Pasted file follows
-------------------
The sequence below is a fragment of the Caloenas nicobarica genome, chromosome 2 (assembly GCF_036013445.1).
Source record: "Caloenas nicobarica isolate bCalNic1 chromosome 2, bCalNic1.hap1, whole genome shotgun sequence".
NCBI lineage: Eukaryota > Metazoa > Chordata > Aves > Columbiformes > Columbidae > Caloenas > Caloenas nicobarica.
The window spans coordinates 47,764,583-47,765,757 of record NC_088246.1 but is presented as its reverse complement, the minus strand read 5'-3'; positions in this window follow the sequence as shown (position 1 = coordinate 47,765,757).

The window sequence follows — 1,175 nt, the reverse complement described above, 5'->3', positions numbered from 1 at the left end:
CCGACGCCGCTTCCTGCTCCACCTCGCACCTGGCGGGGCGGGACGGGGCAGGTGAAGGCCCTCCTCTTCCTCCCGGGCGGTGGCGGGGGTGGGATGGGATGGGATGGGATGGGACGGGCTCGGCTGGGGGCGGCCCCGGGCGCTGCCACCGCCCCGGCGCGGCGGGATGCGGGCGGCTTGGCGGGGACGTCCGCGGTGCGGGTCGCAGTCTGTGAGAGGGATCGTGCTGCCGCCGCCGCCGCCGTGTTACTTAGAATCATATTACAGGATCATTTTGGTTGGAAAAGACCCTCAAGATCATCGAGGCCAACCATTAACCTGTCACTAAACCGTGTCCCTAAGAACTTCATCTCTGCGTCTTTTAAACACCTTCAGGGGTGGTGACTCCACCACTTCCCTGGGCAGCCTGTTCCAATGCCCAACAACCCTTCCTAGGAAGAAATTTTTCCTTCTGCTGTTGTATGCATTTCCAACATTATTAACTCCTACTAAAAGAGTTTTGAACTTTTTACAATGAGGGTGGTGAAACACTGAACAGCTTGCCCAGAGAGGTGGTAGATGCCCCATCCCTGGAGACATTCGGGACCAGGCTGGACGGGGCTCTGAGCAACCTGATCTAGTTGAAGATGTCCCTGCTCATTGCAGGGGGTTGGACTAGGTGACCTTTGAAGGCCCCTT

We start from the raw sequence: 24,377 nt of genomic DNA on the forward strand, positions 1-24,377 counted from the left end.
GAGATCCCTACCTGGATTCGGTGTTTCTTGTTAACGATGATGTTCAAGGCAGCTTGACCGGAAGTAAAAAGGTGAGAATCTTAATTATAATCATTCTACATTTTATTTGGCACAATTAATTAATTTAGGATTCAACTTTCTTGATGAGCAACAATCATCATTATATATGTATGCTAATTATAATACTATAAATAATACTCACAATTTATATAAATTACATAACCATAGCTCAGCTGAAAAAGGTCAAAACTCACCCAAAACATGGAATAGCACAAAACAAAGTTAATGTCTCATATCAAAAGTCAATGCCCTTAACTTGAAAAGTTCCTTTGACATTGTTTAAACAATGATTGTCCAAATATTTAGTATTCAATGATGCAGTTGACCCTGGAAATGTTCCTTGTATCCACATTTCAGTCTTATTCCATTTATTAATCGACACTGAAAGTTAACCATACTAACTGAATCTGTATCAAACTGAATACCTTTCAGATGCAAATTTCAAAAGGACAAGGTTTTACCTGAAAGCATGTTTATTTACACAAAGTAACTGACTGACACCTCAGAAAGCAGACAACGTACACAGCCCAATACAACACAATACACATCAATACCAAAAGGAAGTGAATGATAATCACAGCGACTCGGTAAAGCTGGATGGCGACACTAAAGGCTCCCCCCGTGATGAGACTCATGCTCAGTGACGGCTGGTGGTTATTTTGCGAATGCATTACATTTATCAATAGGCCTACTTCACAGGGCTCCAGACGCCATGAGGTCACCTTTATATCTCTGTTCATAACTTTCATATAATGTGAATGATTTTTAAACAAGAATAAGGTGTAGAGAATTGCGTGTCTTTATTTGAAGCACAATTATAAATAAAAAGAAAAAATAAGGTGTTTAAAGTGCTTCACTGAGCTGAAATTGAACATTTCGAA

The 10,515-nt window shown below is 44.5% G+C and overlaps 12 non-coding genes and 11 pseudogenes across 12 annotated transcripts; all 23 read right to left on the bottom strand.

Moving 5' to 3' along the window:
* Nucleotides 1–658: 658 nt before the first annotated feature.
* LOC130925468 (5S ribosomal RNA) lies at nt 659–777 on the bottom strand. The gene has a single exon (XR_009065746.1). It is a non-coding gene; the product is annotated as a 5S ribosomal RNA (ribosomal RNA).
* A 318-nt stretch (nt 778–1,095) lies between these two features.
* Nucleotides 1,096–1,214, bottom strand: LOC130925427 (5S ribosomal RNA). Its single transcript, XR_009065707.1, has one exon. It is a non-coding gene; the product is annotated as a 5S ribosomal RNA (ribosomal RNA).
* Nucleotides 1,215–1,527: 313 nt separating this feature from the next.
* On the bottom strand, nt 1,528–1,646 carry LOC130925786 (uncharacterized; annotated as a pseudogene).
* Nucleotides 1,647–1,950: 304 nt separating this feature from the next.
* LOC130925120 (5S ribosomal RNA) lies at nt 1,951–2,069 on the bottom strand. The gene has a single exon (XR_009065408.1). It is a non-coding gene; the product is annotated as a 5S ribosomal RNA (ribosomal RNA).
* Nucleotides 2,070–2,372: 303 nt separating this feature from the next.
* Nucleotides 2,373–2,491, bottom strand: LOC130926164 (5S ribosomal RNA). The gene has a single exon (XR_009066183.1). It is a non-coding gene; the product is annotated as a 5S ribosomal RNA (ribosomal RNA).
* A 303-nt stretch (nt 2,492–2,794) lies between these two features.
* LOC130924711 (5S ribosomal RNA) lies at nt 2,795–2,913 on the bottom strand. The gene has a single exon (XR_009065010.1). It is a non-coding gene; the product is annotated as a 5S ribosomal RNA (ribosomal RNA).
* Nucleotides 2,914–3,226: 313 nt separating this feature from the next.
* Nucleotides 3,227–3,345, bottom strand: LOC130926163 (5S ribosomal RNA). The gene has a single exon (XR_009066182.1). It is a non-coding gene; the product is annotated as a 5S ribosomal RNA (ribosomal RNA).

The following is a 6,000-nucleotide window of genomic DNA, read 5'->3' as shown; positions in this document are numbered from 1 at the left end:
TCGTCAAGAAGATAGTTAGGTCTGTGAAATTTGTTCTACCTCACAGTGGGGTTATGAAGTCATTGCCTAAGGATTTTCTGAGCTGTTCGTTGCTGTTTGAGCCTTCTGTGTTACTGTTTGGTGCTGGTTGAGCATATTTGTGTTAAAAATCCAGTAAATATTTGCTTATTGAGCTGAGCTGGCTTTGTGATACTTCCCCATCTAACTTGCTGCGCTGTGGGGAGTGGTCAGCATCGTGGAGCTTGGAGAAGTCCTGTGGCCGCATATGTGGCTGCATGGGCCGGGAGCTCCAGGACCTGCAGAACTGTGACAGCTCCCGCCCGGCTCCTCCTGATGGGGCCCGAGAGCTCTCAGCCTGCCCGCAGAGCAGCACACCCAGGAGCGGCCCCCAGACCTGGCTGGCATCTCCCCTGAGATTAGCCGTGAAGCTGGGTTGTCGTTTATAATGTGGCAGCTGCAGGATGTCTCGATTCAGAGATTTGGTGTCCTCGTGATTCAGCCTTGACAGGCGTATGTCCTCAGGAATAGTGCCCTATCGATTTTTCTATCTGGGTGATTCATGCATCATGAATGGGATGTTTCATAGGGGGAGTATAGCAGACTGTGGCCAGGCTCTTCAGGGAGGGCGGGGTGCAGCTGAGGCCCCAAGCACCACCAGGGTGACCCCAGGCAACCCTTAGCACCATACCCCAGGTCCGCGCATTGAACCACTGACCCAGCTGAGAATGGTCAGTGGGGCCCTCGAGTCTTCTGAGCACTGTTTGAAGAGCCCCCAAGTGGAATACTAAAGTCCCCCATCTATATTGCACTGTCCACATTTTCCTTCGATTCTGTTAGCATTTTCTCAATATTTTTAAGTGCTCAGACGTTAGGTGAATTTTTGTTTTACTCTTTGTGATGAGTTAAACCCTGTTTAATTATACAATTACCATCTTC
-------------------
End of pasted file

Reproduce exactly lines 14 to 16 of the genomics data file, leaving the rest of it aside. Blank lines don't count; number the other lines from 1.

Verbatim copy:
* Nucleotides 1,096–1,214, bottom strand: LOC130925427 (5S ribosomal RNA). Its single transcript, XR_009065707.1, has one exon. It is a non-coding gene; the product is annotated as a 5S ribosomal RNA (ribosomal RNA).
* Nucleotides 1,215–1,527: 313 nt separating this feature from the next.
* On the bottom strand, nt 1,528–1,646 carry LOC130925786 (uncharacterized; annotated as a pseudogene).